BrainTrust Query: Are we seeing a diminishing need for trust in retailing?

Discussion
Aug 24, 2006
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Kenneth
A. Grady
, President and Attorney, K.A. Grady PC
(www.kagradypc.com)


A recent survey of online retailers showed that they are improving when it comes to earning the respect of their customers, but that they haven’t done as well when it comes to building trust.


The report by the Customer Respect Group showed that in the Third Quarter of 2006, respect among customers for online retailers had increased to an overall score of 6.2 on a 10-point scale. Five companies — Sears, Payless ShoeSource, L.L. Bean, CVS and Wal-Mart — received an excellent rating. Of the 51 companies surveyed, about half received an exceptional score in communication which, according to Customer Respect Group, typically is the lowest scoring area for most industries. However, online retailers are not doing quite as well when it comes to trust. For example, the survey showed:


  • Online retailers ask a lot of questions. About 20 percent of the companies surveyed asked their customers to complete 10 or more fields of information. Many online retailers required customers to login before completing the shopping experience.

  • While sharing may be good in school, sharing of customer information without the customer’s permission is not as good. About 43 percent of the companies share their customers’ personal data with other companies, even though the customer did not give permission for the sharing.

  • For many years, trust was a key concept in retailing. Yet today, many things retailers do arguably take away from a trusting relationship. Concerns about organized crime and other shrink drivers have lead retailers to use tougher security measures. Security tags, closed circuit TVs, tighter return policies, and more secure product packaging all help to reduce shrink. But many customers interpret these measures as saying, “We don’t trust you.”

Interactions between customers and store employees are fleeting and casual. Customers know that the clerk waiting on them probably won’t be working at the store in a few months (or even weeks). Customers don’t invest themselves in building a relationship with the retailer through its employees, which detracts from building a trust relationship with the retailer.


In discount stores, customers have fewer interactions with the employees decreasing the opportunities to build trust. While luxury retailers are more oriented towards building long-term trust relationships, even that model has changed as Costco and other retailers, whose model includes fewer employee-customer interactions, move into the luxury goods segment.


On a larger scale, customers have diminishing trust in companies as they see headline after headline announcing the latest scandal. Currently, option backdating has placed some retailers at the forefront of trust-eroding news. As the industry consolidates, frequent changes in corporate ownership and the change from “local stores” to national brands (e.g., Federated moving stores under the Macy’s brand) also influence the trust relationship.


Discussion Questions: With the development of multi-channel
relationships with customers, is the trust component of the relationship changing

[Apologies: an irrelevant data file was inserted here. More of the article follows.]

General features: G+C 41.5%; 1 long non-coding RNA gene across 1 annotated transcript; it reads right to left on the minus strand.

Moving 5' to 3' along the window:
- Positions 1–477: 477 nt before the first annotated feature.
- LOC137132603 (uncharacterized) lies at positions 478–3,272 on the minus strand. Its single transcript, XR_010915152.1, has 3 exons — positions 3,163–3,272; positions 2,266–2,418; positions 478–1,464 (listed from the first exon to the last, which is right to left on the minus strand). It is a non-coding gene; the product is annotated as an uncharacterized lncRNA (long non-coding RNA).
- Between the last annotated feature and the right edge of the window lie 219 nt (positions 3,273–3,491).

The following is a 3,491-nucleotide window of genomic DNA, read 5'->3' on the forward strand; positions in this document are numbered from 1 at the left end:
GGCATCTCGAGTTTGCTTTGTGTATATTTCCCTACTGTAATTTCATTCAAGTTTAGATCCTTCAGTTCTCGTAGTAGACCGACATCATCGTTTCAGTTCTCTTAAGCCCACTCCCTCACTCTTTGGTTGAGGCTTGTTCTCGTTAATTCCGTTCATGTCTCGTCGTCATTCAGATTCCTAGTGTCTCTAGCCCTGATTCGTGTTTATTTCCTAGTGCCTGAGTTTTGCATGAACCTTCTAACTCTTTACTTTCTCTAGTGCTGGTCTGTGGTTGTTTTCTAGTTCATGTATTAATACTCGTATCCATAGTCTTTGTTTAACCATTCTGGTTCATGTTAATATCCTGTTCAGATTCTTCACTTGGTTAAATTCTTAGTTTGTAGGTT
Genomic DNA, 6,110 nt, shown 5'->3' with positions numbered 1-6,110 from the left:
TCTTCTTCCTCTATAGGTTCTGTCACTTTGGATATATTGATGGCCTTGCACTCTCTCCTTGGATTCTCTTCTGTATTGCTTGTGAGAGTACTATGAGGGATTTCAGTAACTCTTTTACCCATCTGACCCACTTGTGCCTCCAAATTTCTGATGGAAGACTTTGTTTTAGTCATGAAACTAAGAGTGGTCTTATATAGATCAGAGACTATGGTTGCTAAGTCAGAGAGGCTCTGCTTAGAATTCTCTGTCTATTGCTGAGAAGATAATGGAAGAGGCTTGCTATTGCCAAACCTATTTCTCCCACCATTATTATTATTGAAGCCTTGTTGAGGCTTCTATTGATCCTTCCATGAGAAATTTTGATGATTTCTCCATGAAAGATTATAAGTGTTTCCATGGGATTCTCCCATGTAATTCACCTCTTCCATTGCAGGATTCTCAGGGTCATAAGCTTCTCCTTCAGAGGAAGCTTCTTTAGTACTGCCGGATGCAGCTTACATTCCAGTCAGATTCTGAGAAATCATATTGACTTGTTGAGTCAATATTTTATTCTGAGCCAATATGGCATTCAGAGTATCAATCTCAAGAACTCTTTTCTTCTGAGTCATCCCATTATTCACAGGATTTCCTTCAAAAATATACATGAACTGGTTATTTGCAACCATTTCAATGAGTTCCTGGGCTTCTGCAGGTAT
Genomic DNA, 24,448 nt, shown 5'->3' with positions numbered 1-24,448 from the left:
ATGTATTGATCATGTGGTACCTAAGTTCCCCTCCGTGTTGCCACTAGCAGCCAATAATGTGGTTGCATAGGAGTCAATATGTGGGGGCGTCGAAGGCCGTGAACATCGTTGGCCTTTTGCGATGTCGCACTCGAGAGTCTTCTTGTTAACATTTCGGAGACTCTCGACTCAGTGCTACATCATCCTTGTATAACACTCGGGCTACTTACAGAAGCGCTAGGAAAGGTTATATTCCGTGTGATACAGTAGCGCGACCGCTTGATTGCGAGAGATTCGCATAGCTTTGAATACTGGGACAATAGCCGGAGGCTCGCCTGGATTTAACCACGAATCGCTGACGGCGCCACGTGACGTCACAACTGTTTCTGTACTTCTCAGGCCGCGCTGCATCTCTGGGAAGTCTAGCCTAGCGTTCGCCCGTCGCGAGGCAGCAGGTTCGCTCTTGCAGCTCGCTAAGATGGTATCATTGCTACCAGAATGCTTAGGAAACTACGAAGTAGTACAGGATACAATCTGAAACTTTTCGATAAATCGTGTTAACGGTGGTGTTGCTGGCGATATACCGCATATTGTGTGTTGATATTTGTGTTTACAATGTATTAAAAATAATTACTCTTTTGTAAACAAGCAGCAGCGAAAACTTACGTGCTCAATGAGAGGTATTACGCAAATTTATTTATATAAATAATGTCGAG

character…and does that mean that the need for trust is diminishing? Is there
an opportunity for some retailers to differentiate themselves by focusing on
trust building in one or more channels?

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8 Comments on "BrainTrust Query: Are we seeing a diminishing need for trust in retailing?"


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ramon lovato
Guest
ramon lovato
14 years 6 months ago
I suppose that I don’t understand the question. How can the need for trust between retailers and their customers, retailers and their vendors ever diminish? Every relationship is based upon trust. When I pull into a retailer’s parking lot, I’m trusting that the lot is safe for me and my vehicle. The moment that I walk into a familiar retailer’s store, I’m saying that my previous interactions have been satisfactory and that I trust that the experience will be repeated. When I enter an unfamiliar retailer’s store, that retailer now has the opportunity to gain my trust. If they’re successful, then chances are that I’ll be back to spend my money. If my experience is unsatisfactory, then I will hesitate before returning. How do you build trust? Clean, well lit parking lots. Attractive inviting store fronts. Clean well lit interiors. Pleasant, or no, smells. Fully stocked and well merchandised stores. Friendly and courteous interactions. Fair and consistent pricing. When crossing channels, Brick and Mortar retailers want to try to impart the same experience online that… Read more »
Mark Lilien
Guest
14 years 6 months ago
Anger flashpoint: Multichannel retailers with inconsistent pricing or services between channels. For example, retailers with one price in the store and another price for the same item online won’t be appreciated. (Macy’s newspaper ads often use tiny type to warn people that their promotions might not be available at Macys.com, for example.) Worst difficulty: retailers with local pricing that meets local competitive conditions sometimes have trouble aligning the on-line pricing. Staples’ web site is priced by zip code and some online promotional items aren’t available in stores. Bricks and mortar retailers with web sites who don’t accept out of channel returns, coupons, and gift cards also make trouble for themselves. LL Bean’s margins afford a liberal return policy. Best Buy and Circuit City margins are too slender for a liberal return policy. Yes, many people are tired of logging in to browse and they know their personal information is sold to all bidders. Some people are willing to give their loyalty to retailers who respect them, even if the prices are higher. No one thinks… Read more »